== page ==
The Seleucid architecture of Iran encompasses the buildings constructed during the period of Greek power from 330 B.C. through the 2nd century B.C. The terminal date varies from region to region, since the Seleucid Greeks continually lost control of area to the Parthians invading from the northeast and to various local warlords. The scarcity of historical documents complicates the identification of structures erected under Greek rule, and archeological investigations have produced no Seleucid site comparable to Aï Khanum (see Āy Ḵānom) in Afghanistan or Failaka in the Persian Gulf. The situation is further confused by the fact that Greek masons and stonecutters were employed by the Achaemenids as early as the late 6th century B.C. It is entirely likely that elements of their influence persisted in later times. Thus mere classical appearance is not a reliable indication of Seleucid date.
The spectacular temple at Kangāvar exemplifies the problems of identifying Seleucid architecture. The large structure with its great Ionic columns set on a high stone platform has been equated with a Greek temple noted by Isidore of Charax (Parthian Stations 6; tr. W. H. Schoff, London, 1914, repr. Chicago, 1976) and mentioned in a royal Seleucid inscription dated 193 B.C. found at Nehāvand, some 50 km to the southeast of Kangāvar (E. Herzfeld, Iran in the Ancient East, London, 1941, p. 281; L. Robert, “Inscriptions séleucides de Phrygie et d’Iran,” Hellenica 7, 1949, pp. 5-29 and pls. I-IV; “Addenda au tome VII,” Hellenica 8, 1950, pp. 73-75 and pl. XXIII). Recent excavations, however, support Sasanian rather than Seleucid dating (T. Cuyler Young, Jr., “An Archaeological Survey of the Kangavar Valley,” Proceedings of the III Annual Symposium on Archaeological Research in Iran, Tehran, 1974, Tehran, 1976, p. 27; S. Kambakhsh-Fard, “Kangavar,” Iran 11 , 1973, pp. 196-97; and V. Lukonin, “Khram Anakhit v Kangavar,” VDI, 1977, no. 2, pp. 106-11; M. Azarnoush, “Excavations at Kangavar,” AMI 14, 1981, pp. 69ff.; for a different opinion see K. Schippmann, Grundzüge der parthischen Geschichte, Darmstadt, 1980, p. 100).
The Ionic structure at Ḵorra, near Qom in central Iran, is similarly problematic. The ruin has been called both a Parthian temple and a Seleucid heroon (K. Schippmann, Die iranischen Feuerheiligtümer, Berlin, 1971, pp. 424-30; W. Kleiss, “Qal’eh Zohak in Azerbaidjan,” AMI 6, 1973, pp. l73-74 and 180-83; and A. D. H. Bivar, in Journal of Roman Studies 59, 1969, pp. 307-08). Ḵorra is distinctly Greek in style but finds no real parallel in any other Greek or Iranian monuments.
Random finds of fragmentary Ionic bases and portions of pilasters suggest that classical, or classicizing, buildings also existed at Bīsotūn and at least three sites in Azerbaijan (H. Luschey, “Bisotun,” Archäologischer Anzeiger, 1974, p. 124; and W. Kleiss, op. cit., pp. 174-75). Whether these are Seleucid or Parthian is not certain.
A better indication of Greek architecture may be the presence of fired clay roofing tiles. These tiles are not characteristic of Iranian architectural practice in any period and thus may serve as clear indication of a strong Greek presence. Such tiles, known from Qaḷʿa-ye Zoḥāk in Azerbaijan and from the great city of Susa in Ḵūzestān, show that gable-roofed structures in the Greek style existed in Iran (Kleiss, op. cit., p. 182; and A. Labrousse and R. Boucharlat, “La fouille du Palais du Chaour à Suse en 1970 et 1971,” CDAFI 2, 1972, pp. 89-99). Furthermore, the ridge tiles from Susa are ornamented with palmettes, another Greek characteristic. The type of buildings constructed in the Seleucid period at Susa is unknown, though a temple of Herakles and a theater have been placed in the section known as the Ville des Artisans by Roman Ghirshman (“Un basrelief parthe de la Collection Foroughi,” Artibus Asiae 37, 1975, p.23).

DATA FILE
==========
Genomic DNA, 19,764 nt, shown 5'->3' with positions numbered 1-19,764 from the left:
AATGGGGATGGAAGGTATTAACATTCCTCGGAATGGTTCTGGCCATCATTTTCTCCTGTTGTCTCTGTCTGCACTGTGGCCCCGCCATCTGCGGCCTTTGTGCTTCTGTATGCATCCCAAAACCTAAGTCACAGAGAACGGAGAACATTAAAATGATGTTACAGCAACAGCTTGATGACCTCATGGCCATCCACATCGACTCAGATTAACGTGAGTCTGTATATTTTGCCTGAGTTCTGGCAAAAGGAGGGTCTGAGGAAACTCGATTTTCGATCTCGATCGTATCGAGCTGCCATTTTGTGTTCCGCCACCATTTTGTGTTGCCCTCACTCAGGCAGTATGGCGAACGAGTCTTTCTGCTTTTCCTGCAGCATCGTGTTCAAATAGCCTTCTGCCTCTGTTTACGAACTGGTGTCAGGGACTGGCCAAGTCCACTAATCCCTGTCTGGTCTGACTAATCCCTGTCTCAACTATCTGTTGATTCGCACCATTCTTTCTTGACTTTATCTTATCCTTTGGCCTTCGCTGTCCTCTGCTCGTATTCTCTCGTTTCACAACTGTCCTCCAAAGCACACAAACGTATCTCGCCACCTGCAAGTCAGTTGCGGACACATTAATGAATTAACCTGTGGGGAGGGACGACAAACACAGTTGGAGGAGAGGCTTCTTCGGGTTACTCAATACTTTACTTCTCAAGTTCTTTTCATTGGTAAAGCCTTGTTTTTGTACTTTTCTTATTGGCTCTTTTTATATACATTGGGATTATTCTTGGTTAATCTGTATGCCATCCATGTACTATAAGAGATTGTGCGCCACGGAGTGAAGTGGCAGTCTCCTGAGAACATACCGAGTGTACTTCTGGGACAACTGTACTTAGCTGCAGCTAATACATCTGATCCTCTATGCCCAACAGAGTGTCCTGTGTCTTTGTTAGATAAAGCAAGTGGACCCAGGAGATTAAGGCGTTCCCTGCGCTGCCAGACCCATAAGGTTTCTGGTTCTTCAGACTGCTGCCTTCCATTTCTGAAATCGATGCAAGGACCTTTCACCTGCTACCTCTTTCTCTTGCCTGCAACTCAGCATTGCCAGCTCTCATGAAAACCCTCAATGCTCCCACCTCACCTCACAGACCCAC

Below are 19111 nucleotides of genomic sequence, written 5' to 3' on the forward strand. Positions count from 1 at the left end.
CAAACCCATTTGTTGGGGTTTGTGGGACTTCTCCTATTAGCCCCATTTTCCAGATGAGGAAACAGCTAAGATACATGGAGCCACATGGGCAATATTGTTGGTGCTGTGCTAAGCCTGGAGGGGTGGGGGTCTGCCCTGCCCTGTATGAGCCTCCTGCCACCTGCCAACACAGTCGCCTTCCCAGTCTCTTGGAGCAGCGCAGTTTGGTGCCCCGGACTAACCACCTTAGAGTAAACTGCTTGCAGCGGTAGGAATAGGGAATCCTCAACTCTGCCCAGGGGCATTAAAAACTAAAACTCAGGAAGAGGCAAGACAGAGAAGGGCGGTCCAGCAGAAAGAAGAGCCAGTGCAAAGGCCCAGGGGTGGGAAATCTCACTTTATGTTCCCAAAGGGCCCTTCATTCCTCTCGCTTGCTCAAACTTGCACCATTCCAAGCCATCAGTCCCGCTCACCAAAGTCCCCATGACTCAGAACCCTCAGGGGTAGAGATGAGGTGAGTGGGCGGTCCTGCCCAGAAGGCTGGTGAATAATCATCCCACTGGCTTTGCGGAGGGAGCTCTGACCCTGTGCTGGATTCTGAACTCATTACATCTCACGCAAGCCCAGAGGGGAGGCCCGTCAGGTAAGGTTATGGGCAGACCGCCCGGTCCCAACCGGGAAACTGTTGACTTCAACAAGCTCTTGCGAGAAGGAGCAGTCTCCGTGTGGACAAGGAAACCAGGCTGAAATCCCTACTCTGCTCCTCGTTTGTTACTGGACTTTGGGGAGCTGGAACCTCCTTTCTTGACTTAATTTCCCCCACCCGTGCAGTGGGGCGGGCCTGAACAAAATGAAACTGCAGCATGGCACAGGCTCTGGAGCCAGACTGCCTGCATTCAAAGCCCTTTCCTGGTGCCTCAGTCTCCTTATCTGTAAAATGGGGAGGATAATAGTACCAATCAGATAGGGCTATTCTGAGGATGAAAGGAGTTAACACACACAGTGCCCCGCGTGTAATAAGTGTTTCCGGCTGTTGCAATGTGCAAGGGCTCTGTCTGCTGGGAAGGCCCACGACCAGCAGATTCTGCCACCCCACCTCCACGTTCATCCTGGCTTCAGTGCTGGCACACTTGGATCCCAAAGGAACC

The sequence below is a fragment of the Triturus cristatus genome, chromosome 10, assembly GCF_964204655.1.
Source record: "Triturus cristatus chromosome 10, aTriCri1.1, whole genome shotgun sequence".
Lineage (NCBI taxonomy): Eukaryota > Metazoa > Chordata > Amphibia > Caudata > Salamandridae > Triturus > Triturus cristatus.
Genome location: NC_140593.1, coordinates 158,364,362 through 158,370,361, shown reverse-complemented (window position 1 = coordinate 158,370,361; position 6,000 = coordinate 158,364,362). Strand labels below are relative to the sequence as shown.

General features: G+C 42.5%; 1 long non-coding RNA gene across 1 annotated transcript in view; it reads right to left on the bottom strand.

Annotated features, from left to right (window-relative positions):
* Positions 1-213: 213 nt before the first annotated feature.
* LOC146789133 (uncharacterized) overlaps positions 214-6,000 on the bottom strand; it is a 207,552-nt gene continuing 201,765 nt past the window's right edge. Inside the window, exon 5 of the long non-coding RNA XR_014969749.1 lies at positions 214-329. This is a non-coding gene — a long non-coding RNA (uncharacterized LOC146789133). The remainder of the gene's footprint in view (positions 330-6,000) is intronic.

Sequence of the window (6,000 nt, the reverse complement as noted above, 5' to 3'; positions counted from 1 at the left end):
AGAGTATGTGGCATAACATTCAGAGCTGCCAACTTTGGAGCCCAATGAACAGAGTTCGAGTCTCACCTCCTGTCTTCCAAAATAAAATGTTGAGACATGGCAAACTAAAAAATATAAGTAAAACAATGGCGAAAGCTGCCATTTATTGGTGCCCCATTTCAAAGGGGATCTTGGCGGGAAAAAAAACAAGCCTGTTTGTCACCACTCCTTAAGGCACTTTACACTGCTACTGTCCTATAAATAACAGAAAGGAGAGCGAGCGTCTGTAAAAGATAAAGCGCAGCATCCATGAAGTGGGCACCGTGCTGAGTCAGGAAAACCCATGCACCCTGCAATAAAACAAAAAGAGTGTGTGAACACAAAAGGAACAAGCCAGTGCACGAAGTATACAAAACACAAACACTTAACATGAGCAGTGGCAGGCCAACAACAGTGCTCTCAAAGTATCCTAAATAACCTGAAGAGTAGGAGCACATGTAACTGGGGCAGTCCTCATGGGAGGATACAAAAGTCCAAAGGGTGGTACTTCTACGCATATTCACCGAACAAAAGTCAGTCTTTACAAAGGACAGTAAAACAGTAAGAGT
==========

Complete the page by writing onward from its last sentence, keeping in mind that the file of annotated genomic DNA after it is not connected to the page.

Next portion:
The architecture of Fārs (classical Persis) shows little Greek influence, in contrast to western Iran, perhaps because of the brevity of the Seleucid period, which evidently ended in that region with the death of Seleukos I in 280 B.C. Parts of the burned ruins of Persepolis, particularly Palace H, were repaired and occupied for some time in the 3rd century B.C. The elaborate columns remained as testaments to the past, models for the future, and sources of readily available building materials (A. Tilia, Studies and Restorations at Persepolis and Other Sites in Fars, Rome, 1972, pp. 315-16). During the same century a moderate-sized building, usually considered a temple, was reshaped below the Persepolis terraces somewhat to the northwest. Construction methods paralleled those of the buildings on the terraces where the doorways and window frames were stone, while the walls were mud brick. Column bases from the terrace were used within the structure, and additional bases of a simpler design were also produced. (For illustrations see R. Ghirshman, Persian Art, New York, 1962, p. 26, fig. 34; for a more detailed consideration see E. Schmidt, Persepolis I: Structures, Reliefs and Inscriptions, Chicago, 1953; and Herzfeld, op. cit., p. 275 and pls. LXXXV and LXXXVI). No trace of distinctly Greek building techniques have appeared so far. Thus the architecture of Fārs in the 3rd century B.C. may better be called post-Achaemenid rather than Seleucid.
Little is known of the Seleucid period in eastern Iran, and no buildings in that region can as yet be surely dated to the time.
Bibliography: Given in the text.
(T. S. Kawami)
Originally Published: December 15, 1986
Last Updated: August 11, 2011
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Vol. II, Fasc. 3, pp. 326-327